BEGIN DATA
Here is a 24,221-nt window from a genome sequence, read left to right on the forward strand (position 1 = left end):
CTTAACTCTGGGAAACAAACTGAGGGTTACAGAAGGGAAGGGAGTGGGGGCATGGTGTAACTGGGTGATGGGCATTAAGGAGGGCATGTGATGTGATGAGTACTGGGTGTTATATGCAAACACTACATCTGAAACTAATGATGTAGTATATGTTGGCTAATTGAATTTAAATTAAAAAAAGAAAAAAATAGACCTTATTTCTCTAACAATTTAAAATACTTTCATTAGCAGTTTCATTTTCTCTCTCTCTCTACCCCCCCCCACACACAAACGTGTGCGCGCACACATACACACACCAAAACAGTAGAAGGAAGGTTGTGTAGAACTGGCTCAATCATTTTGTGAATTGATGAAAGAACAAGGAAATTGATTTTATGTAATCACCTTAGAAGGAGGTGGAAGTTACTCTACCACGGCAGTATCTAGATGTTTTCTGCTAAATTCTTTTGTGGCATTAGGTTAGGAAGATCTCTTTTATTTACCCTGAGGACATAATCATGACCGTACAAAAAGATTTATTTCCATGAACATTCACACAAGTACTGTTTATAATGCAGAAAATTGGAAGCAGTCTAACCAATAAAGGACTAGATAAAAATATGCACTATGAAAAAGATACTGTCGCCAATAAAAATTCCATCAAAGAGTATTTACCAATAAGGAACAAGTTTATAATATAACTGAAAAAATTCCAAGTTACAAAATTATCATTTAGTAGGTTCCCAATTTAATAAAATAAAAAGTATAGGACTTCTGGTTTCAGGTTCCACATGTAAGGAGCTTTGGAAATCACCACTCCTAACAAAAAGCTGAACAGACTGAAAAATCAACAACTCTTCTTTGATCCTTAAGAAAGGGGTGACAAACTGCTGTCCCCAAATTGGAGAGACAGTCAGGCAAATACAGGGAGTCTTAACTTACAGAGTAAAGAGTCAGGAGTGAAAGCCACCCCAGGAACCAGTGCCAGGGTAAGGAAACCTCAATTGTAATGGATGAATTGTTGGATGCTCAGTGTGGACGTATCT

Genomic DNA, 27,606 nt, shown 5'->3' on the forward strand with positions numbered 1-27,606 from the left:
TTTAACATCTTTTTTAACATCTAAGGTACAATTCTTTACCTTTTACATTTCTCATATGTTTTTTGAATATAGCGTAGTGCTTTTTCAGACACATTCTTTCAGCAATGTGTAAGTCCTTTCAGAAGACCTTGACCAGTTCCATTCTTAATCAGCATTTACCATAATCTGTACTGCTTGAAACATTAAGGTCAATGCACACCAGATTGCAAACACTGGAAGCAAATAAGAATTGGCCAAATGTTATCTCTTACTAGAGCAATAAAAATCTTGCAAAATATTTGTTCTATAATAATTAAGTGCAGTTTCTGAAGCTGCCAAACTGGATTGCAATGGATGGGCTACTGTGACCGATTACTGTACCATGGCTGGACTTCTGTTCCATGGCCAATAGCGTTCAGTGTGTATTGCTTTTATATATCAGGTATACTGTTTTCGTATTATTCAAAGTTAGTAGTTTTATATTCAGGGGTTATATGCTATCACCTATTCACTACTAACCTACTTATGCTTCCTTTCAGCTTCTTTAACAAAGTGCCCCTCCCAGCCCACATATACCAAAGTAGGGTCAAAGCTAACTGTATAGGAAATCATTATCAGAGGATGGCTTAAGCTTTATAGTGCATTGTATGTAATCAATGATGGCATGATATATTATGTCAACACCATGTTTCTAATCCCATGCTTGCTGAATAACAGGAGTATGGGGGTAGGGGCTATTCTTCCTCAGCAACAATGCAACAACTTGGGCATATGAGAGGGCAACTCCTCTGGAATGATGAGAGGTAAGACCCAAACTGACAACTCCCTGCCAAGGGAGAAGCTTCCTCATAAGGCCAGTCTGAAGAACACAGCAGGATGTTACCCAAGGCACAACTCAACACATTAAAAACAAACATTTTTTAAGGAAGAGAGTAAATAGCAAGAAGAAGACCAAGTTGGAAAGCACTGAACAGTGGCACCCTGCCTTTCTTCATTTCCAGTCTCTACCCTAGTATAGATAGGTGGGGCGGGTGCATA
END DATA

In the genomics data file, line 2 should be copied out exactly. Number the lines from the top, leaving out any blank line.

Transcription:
CTTAACTCTGGGAAACAAACTGAGGGTTACAGAAGGGAAGGGAGTGGGGGCATGGTGTAACTGGGTGATGGGCATTAAGGAGGGCATGTGATGTGATGAGTACTGGGTGTTATATGCAAACACTACATCTGAAACTAATGATGTAGTATATGTTGGCTAATTGAATTTAAATTAAAAAAAGAAAAAAATAGACCTTATTTCTCTAACAATTTAAAATACTTTCATTAGCAGTTTCATTTTCTCTCTCTCTCTACCCCCCCCCACACACAAACGTGTGCGCGCACACATACACACACCAAAACAGTAGAAGGAAGGTTGTGTAGAACTGGCTCAATCATTTTGTGAATTGATGAAAGAACAAGGAAATTGATTTTATGTAATCACCTTAGAAGGAGGTGGAAGTTACTCTACCACGGCAGTATCTAGATGTTTTCTGCTAAATTCTTTTGTGGCATTAGGTTAGGAAGATCTCTTTTATTTACCCTGAGGACATAATCATGACCGTACAAAAAGATTTATTTCCATGAACATTCACACAAGTACTGTTTATAATGCAGAAAATTGGAAGCAGTCTAACCAATAAAGGACTAGATAAAAATATGCACTATGAAAAAGATACTGTCGCCAATAAAAATTCCATCAAAGAGTATTTACCAATAAGGAACAAGTTTATAATATAACTGAAAAAATTCCAAGTTACAAAATTATCATTTAGTAGGTTCCCAATTTAATAAAATAAAAAGTATAGGACTTCTGGTTTCAGGTTCCACATGTAAGGAGCTTTGGAAATCACCACTCCTAACAAAAAGCTGAACAGACTGAAAAATCAACAACTCTTCTTTGATCCTTAAGAAAGGGGTGACAAACTGCTGTCCCCAAATTGGAGAGACAGTCAGGCAAATACAGGGAGTCTTAACTTACAGAGTAAAGAGTCAGGAGTGAAAGCCACCCCAGGAACCAGTGCCAGGGTAAGGAAACCTCAATTGTAATGGATGAATTGTTGGATGCTCAGTGTGGACGTATCT